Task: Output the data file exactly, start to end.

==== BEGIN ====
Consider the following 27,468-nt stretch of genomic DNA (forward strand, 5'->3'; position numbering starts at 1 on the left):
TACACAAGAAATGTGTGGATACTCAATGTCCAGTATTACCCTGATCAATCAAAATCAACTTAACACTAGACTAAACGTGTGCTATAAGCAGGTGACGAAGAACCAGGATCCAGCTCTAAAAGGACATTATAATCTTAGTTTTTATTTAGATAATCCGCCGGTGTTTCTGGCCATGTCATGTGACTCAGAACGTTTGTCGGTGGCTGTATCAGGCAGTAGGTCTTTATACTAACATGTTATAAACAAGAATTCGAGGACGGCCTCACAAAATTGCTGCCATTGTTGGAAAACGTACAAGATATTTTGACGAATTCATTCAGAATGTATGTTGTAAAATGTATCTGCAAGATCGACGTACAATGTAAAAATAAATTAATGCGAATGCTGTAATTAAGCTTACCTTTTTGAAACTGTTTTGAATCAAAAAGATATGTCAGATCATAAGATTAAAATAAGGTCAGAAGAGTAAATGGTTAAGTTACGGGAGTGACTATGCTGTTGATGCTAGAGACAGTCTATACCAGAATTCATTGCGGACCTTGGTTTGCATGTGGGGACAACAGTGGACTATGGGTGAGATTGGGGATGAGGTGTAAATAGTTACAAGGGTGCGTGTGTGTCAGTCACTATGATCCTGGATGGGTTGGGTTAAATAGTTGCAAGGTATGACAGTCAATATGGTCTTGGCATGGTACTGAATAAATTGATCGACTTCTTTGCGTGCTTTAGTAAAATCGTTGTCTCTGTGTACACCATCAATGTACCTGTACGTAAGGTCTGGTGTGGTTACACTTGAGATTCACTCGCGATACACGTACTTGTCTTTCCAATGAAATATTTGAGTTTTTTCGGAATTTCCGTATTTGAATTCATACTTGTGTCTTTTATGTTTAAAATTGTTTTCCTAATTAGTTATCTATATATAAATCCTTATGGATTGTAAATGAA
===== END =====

Consider the following 27,468-nt stretch of genomic DNA (forward strand, 5'->3'; position numbering starts at 1 on the left):
TACACAAGAAATGTGTGGATACTCAATGTCCAGTATTACCCTGATCAATCAAAATCAACTTAACACTAGACTAAACGTGTGCTATAAGCAGGTGACGAAGAACCAGGATCCAGCTCTAAAAGGACATTATAATCTTAGTTTTTATTTAGATAATCCGCCGGTGTTTCTGGCCATGTCATGTGACTCAGAACGTTTGTCGGTGGCTGTATCAGGCAGTAGGTCTTTATACTAACATGTTATAAACAAGAATTCGAGGACGGCCTCACAAAATTGCTGCCATTGTTGGAAAACGTACAAGATATTTTGACGAATTCATTCAGAATGTATGTTGTAAAATGTATCTGCAAGATCGACGTACAATGTAAAAATAAATTAATGCGAATGCTGTAATTAAGCTTACCTTTTTGAAACTGTTTTGAATCAAAAAGATATGTCAGATCATAAGATTAAAATAAGGTCAGAAGAGTAAATGGTTAAGTTACGGGAGTGACTATGCTGTTGATGCTAGAGACAGTCTATACCAGAATTCATTGCGGACCTTGGTTTGCATGTGGGGACAACAGTGGACTATGGGTGAGATTGGGGATGAGGTGTAAATAGTTACAAGGGTGCGTGTGTGTCAGTCACTATGATCCTGGATGGGTTGGGTTAAATAGTTGCAAGGTATGACAGTCAATATGGTCTTGGCATGGTACTGAATAAATTGATCGACTTCTTTGCGTGCTTTAGTAAAATCGTTGTCTCTGTGTACACCATCAATGTACCTGTACGTAAGGTCTGGTGTGGTTACACTTGAGATTCACTCGCGATACACGTACTTGTCTTTCCAATGAAATATTTGAGTTTTTTCGGAATTTCCGTATTTGAATTCATACTTGTGTCTTTTATGTTTAAAATTGTTTTCCTAATTAGTTATCTATATATAAATCCTTATGGATTGTAAATGAA